The symbolic meaning of the coat of arms is now clear and certainly required no coaxing to understand it in the time of Vermeer. The female figure, who holds a level and bridle, personifies Temperantia, or Temperance, which is very similar to an image from Gabriel Rollenhagen's Selectorum Emblematum of 1613. Rollenhagen's illustration is accompanied by the text "The heart knows not how to observe moderation and applies reins to feelings when struck by desire" The level symbolizes good deeds and the bridle symbolizes emotional control. Thus, it is very probable that, together with the staid portrait on the rear wall, it provided an incentive towards moderation an admonitory comment to the protagonists' lack of self-restraint.
Willemijn Fock, a historian of the Dutch decorative arts, has shown that it is highly improbable that the typical black and white marble floors which appear in Vermeer's and so many Dutch interior paintings were done directly from life. Such an exclusive luxury item could be found only in the homes of the rich and, thus, were beyond Vermeer's financial possibilities.
Instead, the kind of small ceramic tiles in the present work was far more common even though the Dutch generally preferred the practical large-planked wooden floors. According to London architect and Vermeer specialist Philip Steadman, the minute details of the cracks and chips of the foreground tiles suggest that they were indeed observed by Vermeer. Through reverse geometry, Steadman calculated that the ceramic tiles are exactly half the size of the larger black and white marble ones in the following pictures. This led him to believe that Vermeer used the underlying geometrical grid drawn from the real tiles to project the luxury marble ones which he had never directly observed.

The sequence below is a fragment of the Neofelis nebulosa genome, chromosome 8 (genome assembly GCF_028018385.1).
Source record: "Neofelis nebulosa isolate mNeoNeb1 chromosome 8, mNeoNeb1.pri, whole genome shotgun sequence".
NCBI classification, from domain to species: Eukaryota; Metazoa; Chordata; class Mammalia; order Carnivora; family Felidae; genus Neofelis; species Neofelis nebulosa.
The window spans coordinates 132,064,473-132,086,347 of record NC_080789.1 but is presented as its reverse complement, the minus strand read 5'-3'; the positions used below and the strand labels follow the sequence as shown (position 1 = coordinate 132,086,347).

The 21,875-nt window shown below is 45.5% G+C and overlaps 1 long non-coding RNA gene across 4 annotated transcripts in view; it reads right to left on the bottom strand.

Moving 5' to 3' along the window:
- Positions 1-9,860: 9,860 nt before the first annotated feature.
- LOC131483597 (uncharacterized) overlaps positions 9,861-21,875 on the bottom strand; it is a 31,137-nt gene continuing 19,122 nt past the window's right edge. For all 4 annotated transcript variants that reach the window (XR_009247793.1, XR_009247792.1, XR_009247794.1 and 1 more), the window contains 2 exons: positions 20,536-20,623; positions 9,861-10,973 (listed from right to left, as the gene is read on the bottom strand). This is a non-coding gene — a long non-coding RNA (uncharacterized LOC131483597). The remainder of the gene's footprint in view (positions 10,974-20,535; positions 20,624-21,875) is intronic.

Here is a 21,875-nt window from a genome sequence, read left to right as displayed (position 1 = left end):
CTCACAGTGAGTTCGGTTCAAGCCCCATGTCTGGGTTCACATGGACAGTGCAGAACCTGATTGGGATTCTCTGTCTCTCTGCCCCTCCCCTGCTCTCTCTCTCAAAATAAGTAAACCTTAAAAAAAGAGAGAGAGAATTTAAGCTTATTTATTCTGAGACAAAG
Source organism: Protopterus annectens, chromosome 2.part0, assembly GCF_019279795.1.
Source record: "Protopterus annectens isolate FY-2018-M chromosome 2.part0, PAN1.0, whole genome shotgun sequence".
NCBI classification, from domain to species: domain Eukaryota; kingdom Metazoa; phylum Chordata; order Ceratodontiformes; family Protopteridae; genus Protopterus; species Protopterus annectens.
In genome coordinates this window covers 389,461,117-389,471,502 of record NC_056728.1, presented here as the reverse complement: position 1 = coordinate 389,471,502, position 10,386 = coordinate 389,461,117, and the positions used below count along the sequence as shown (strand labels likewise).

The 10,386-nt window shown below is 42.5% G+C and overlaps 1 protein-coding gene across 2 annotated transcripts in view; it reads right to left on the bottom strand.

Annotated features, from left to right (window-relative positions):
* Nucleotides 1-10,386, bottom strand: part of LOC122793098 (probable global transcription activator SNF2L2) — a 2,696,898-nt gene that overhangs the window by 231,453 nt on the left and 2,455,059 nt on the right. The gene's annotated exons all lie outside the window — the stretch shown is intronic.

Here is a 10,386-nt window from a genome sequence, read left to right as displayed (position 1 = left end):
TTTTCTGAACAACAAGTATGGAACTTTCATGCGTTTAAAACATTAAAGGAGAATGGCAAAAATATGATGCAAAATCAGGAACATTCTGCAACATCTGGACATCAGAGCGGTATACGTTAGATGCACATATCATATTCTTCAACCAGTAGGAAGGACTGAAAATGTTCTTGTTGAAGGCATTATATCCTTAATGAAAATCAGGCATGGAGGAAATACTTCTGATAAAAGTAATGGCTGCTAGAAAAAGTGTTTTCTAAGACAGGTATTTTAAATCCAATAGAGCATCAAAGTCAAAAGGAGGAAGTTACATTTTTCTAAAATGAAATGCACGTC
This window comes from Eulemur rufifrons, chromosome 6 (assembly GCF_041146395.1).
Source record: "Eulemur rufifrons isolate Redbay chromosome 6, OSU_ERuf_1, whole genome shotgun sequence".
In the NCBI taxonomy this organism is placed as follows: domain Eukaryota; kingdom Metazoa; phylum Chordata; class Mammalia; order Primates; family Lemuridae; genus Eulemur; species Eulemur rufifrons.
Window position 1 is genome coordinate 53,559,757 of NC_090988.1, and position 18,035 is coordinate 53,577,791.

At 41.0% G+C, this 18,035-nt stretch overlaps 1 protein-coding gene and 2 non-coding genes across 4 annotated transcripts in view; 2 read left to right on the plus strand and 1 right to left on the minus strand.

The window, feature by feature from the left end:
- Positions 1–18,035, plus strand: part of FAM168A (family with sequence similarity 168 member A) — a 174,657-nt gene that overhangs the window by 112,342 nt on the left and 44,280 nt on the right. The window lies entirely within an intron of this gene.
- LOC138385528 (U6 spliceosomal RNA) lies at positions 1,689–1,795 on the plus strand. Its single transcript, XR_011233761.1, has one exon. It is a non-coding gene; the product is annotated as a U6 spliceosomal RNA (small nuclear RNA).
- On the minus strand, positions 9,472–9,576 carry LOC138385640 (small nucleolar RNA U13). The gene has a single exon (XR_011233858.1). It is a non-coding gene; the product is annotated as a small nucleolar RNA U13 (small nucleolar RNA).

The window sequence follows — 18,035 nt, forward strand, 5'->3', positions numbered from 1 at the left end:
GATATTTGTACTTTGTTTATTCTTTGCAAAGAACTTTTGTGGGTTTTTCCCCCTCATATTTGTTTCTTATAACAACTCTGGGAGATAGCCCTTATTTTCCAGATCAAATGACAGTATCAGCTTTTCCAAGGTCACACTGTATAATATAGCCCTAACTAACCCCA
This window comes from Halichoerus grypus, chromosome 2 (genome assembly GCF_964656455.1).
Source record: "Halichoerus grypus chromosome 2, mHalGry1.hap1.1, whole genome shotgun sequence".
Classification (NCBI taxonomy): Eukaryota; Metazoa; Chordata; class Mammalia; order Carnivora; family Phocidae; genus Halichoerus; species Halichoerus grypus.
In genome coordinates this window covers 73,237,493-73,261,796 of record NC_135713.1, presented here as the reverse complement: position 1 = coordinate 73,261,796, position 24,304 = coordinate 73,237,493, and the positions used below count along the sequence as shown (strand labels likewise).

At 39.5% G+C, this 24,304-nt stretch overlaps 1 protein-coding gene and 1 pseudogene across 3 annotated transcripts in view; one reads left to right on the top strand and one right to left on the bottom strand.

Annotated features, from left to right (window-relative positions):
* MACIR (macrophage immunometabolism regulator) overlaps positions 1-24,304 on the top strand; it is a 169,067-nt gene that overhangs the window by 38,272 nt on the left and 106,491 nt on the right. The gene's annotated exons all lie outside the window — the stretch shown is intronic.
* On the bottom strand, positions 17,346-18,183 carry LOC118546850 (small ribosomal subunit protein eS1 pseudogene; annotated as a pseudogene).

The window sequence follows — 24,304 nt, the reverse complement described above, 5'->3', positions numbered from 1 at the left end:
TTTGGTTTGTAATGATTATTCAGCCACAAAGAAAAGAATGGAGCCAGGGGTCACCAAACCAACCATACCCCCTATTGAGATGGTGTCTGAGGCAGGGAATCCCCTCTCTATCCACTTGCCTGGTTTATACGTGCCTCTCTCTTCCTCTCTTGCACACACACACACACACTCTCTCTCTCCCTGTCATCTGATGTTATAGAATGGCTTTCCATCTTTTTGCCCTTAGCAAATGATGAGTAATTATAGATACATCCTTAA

Willemijn Fock, historian of the Dutch decorative arts, has shown that it is highly improbable that the typical black and white marble floors which appear in Vermeer's and so many Dutch interior paintings were done directly from life. Such an exclusive luxury item could be found only in the homes of the rich and, thus, were beyond reach of Vermeer's financial possibilities.
Instead, the kind of small ceramic tiles in the present work were far more common even though the Dutch generally preferred the practical large-planked wooden floors. According to London architect and Vermeer specialist Philip Steadman, the minute details of the cracks and chips of the foreground tiles suggest that they were indeed observed by Vermeer. Through reverse geometry, Steadman calculated that the ceramic tiles are exactly half the size of the larger black and white marble ones in the following pictures. This lead him to believe that Vermeer used the underlying geometrical grid drawn from the real tiles to project the luxury marble ones which he had never directly observed.